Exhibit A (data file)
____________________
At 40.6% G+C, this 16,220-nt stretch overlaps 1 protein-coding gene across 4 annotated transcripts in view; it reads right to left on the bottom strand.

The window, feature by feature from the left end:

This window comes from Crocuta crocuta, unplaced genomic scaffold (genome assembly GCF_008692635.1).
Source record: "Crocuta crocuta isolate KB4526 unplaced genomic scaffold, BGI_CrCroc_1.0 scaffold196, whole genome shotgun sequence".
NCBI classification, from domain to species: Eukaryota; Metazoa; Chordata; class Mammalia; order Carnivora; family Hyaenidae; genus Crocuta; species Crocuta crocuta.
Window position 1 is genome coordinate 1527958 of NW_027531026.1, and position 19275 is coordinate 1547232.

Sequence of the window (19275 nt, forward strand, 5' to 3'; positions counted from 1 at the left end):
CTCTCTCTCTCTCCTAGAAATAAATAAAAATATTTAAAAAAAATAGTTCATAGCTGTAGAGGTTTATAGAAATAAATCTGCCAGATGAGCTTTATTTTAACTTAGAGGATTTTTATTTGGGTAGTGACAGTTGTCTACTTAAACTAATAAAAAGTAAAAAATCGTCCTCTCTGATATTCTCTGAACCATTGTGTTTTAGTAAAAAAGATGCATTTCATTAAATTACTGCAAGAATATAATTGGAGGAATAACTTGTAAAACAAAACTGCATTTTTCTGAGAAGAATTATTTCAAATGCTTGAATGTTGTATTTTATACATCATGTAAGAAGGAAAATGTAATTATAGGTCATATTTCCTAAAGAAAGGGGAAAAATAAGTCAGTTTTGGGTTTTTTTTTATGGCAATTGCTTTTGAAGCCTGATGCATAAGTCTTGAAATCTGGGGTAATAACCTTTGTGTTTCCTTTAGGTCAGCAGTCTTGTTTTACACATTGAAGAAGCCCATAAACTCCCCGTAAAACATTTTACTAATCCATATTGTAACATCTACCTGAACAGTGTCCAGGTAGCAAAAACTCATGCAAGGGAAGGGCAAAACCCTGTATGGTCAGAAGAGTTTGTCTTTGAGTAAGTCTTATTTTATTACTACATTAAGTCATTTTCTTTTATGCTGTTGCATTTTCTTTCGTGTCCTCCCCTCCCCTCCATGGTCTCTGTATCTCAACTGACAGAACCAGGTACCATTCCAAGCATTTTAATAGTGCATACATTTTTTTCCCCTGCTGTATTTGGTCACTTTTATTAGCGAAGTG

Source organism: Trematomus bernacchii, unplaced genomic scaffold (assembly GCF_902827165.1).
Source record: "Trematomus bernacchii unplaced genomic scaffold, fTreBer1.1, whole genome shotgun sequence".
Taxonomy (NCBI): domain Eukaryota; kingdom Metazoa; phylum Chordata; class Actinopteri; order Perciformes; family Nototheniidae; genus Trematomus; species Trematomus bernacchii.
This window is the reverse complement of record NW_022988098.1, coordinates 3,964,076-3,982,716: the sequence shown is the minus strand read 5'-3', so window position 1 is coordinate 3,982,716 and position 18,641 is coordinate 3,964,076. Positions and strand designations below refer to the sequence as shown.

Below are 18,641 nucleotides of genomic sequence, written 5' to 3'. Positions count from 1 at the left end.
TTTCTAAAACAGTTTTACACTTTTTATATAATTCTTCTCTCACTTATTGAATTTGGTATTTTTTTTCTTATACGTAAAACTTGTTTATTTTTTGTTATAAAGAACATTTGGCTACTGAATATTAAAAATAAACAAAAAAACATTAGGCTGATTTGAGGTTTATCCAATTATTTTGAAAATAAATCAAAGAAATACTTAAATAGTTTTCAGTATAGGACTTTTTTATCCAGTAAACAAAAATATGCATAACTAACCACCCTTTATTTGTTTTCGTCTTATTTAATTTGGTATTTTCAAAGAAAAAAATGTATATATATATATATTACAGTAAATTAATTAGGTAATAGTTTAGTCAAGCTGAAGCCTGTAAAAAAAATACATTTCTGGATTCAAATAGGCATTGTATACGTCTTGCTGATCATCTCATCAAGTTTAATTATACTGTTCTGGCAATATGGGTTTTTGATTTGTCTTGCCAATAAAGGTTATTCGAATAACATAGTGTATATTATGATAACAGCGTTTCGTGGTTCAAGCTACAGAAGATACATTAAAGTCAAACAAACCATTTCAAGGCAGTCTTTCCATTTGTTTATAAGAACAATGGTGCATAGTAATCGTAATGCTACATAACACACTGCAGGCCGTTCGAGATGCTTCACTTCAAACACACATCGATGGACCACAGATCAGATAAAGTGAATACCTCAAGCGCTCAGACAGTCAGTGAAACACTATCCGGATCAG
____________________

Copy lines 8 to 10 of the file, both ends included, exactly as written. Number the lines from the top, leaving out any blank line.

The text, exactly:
CTCTCTCTCTCTCCTAGAAATAAATAAAAATATTTAAAAAAAATAGTTCATAGCTGTAGAGGTTTATAGAAATAAATCTGCCAGATGAGCTTTATTTTAACTTAGAGGATTTTTATTTGGGTAGTGACAGTTGTCTACTTAAACTAATAAAAAGTAAAAAATCGTCCTCTCTGATATTCTCTGAACCATTGTGTTTTAGTAAAAAAGATGCATTTCATTAAATTACTGCAAGAATATAATTGGAGGAATAACTTGTAAAACAAAACTGCATTTTTCTGAGAAGAATTATTTCAAATGCTTGAATGTTGTATTTTATACATCATGTAAGAAGGAAAATGTAATTATAGGTCATATTTCCTAAAGAAAGGGGAAAAATAAGTCAGTTTTGGGTTTTTTTTTATGGCAATTGCTTTTGAAGCCTGATGCATAAGTCTTGAAATCTGGGGTAATAACCTTTGTGTTTCCTTTAGGTCAGCAGTCTTGTTTTACACATTGAAGAAGCCCATAAACTCCCCGTAAAACATTTTACTAATCCATATTGTAACATCTACCTGAACAGTGTCCAGGTAGCAAAAACTCATGCAAGGGAAGGGCAAAACCCTGTATGGTCAGAAGAGTTTGTCTTTGAGTAAGTCTTATTTTATTACTACATTAAGTCATTTTCTTTTATGCTGTTGCATTTTCTTTCGTGTCCTCCCCTCCCCTCCATGGTCTCTGTATCTCAACTGACAGAACCAGGTACCATTCCAAGCATTTTAATAGTGCATACATTTTTTTCCCCTGCTGTATTTGGTCACTTTTATTAGCGAAGTG

Source organism: Trematomus bernacchii, unplaced genomic scaffold (assembly GCF_902827165.1).
Source record: "Trematomus bernacchii unplaced genomic scaffold, fTreBer1.1, whole genome shotgun sequence".